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Latin America & Caribbean

U.S. expresses "deep concern" over Venezuelan president's new Constituent Assembly

President Nicolas Maduro's decree ordering a new assembly "overrides the will of the Venezuelan people and further erodes Venezuelan democracy," a senior U.S. State Department official tells reporters.
2 May 2017 – 02:37 PM EDT
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Michael Fitzpatrick, Deputy Assistant Secretary of State for Western Hemisphere Affairs, being interviewed by Univision's Enrique Acevedo. (April, 28 2017) Crédito: Univision

A senior U.S. State Department official on Tuesday expressed "deep concern about the motivation" of Venezuelan president Nicolás Maduro's decision to order a new Constituent Assembly, and delivered some of the most stinging criticism yet of his government by Washington.

The new assembly "overrides the will of the Venezuelan people," Michael Fitzpatrick, the Deputy Assistant Secretary for Western Hemisphere Affairs, told reporters.

Fitzpatrick, the number two State Department official for the Americas, added that Maduro's decision "further erodes Venezuelan democracy," and hinted that the Trump adminsitration is considering new sanctions targeting local government officials in the oil-rich South American country.

On Monday night Maduro used his presidential power to decree the setting up of a new, seemingly hand-picked Constituent Assembly to replace the current National Assembly which is dominated by opposition politicial parties.

Venezuela is in the midst of a deepening political and economic crisis after a month of violent street protests calling for Maduro's ouster and new elections. The protests have claimed 29 lives and resulted in more than 1,000 arrests, according to human rights groups.

In some of the strongest language on Venezuela since President Donald Trump took office in January, Fitzpatrick called on Venezuelan authorities "to promtly hold free, fair and transparent elections."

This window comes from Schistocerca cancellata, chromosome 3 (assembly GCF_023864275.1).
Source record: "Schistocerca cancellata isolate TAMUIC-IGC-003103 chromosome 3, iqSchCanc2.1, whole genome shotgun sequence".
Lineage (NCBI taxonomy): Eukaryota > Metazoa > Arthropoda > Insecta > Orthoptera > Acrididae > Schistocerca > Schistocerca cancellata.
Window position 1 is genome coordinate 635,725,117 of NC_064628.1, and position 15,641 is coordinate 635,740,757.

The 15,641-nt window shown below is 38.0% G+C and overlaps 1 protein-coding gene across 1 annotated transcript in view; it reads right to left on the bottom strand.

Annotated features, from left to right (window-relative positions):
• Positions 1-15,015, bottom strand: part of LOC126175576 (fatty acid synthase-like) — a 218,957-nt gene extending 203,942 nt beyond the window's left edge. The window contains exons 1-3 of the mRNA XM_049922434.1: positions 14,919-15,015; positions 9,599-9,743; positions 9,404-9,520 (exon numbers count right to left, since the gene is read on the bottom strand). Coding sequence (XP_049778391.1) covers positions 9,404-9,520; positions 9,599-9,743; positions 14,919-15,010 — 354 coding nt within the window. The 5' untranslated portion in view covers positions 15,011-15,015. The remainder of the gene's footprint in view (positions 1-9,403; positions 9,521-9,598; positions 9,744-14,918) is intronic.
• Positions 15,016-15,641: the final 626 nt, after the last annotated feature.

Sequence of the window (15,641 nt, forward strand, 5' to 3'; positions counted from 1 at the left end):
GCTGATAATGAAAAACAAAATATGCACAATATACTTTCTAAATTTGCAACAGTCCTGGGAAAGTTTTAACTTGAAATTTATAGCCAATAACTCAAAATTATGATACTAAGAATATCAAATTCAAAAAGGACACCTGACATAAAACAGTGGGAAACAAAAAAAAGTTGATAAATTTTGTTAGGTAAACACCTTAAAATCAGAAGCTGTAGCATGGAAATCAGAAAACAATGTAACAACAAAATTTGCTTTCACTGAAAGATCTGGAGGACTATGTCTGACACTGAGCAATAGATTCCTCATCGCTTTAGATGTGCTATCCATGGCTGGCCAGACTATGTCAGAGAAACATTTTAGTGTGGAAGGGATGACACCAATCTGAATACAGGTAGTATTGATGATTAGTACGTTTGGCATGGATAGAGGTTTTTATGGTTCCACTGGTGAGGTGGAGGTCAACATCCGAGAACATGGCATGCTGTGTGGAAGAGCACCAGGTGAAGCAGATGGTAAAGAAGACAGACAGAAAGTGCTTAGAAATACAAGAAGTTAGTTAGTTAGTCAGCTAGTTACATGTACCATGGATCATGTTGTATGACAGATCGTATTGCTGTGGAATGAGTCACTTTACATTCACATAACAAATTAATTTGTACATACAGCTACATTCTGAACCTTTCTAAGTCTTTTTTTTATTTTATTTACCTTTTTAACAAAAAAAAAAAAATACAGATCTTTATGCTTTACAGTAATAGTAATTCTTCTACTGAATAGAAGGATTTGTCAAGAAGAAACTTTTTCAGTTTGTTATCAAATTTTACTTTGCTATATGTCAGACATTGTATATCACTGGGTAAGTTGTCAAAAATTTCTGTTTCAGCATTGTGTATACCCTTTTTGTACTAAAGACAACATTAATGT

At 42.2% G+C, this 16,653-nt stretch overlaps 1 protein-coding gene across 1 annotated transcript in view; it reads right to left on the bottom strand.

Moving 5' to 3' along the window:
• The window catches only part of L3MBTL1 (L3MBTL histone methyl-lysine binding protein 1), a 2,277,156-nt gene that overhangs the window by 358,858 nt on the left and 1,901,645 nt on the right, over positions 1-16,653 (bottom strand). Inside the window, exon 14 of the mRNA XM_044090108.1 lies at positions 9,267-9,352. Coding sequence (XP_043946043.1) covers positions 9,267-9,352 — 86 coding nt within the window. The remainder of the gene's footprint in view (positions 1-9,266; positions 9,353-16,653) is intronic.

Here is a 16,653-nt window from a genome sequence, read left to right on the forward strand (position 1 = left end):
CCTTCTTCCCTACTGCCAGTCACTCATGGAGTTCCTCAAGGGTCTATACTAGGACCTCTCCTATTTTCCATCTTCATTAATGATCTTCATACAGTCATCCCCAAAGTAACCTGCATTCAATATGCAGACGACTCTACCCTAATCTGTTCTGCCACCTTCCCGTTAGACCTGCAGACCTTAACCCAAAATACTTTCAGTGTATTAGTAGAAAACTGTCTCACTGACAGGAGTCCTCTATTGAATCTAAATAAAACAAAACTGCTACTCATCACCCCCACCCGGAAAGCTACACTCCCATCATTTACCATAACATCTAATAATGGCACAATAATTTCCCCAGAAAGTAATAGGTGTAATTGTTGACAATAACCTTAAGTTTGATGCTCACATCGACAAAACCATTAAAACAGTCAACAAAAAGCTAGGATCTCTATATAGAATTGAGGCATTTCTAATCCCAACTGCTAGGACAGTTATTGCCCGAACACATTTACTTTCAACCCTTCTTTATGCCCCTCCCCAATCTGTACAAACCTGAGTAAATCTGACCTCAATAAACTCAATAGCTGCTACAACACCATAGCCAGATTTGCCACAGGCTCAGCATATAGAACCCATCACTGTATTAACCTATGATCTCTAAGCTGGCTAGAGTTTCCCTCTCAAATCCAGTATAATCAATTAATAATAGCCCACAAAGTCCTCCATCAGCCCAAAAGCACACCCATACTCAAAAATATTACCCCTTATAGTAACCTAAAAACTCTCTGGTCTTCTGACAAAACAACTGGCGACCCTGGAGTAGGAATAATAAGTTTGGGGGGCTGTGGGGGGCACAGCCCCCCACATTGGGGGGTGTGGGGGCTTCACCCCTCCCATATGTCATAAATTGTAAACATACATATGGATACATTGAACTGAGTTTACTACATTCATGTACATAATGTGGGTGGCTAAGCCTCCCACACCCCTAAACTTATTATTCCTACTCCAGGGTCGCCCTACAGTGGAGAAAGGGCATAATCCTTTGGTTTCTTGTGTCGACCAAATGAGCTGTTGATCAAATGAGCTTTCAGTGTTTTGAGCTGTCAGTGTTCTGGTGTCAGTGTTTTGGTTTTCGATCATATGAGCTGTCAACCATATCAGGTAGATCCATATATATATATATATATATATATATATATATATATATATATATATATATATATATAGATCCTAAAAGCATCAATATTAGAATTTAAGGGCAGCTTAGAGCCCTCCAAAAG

Fitzpatrick also urged the Venezuelan government to respect an election last December for the current National Assembly which resulted in an opposition a majority.

"No democratic president can simply turn aside the results of elections, or cancel planned elections, just because he doesn't like the results," said Fitzpatrick.

"What President Maduro's trying to do yet again is change the rules of the game. Recognizing his grip on power is slipping he seeks to stack the deck ... so as to assure himself, and his cronies, access to continued power, privileges and protections," he added.

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Fitzpatrick warned that the anti-democratic actions of Maduro's government were steadily isolating it from the rest of the region, and that Venezuela would be the subject of a special meeting of hemispheric foreign ministers at a date not yet determined.

While he said he was not willing to discuss further unilateral steps by the United States, he refered to sanctions imposed in February by the U.S. Treasury Department blocking the U.S. assets of Venezuela's vice president Tarek El Aissami, which he estimated at several hundred million dollars.

"The actions that were taken yesterday [by Maduro] may give us new reasons for considering additional individualized sanctions," he said, adding that the U.S. was talking to other countries in the region about "about coordinated sanctions."

Maduro has not yet given any details on how the Constituent Assembly will be selected or when it might meet. But he says its composition would respect the wishes of workers and not by the country's political parties.

Opposition leaders earlier denounced Maduro's call for a new constitution as a "giant fraud" designed to keep the president in power and deny Venezuelans the right to express their views through elections.

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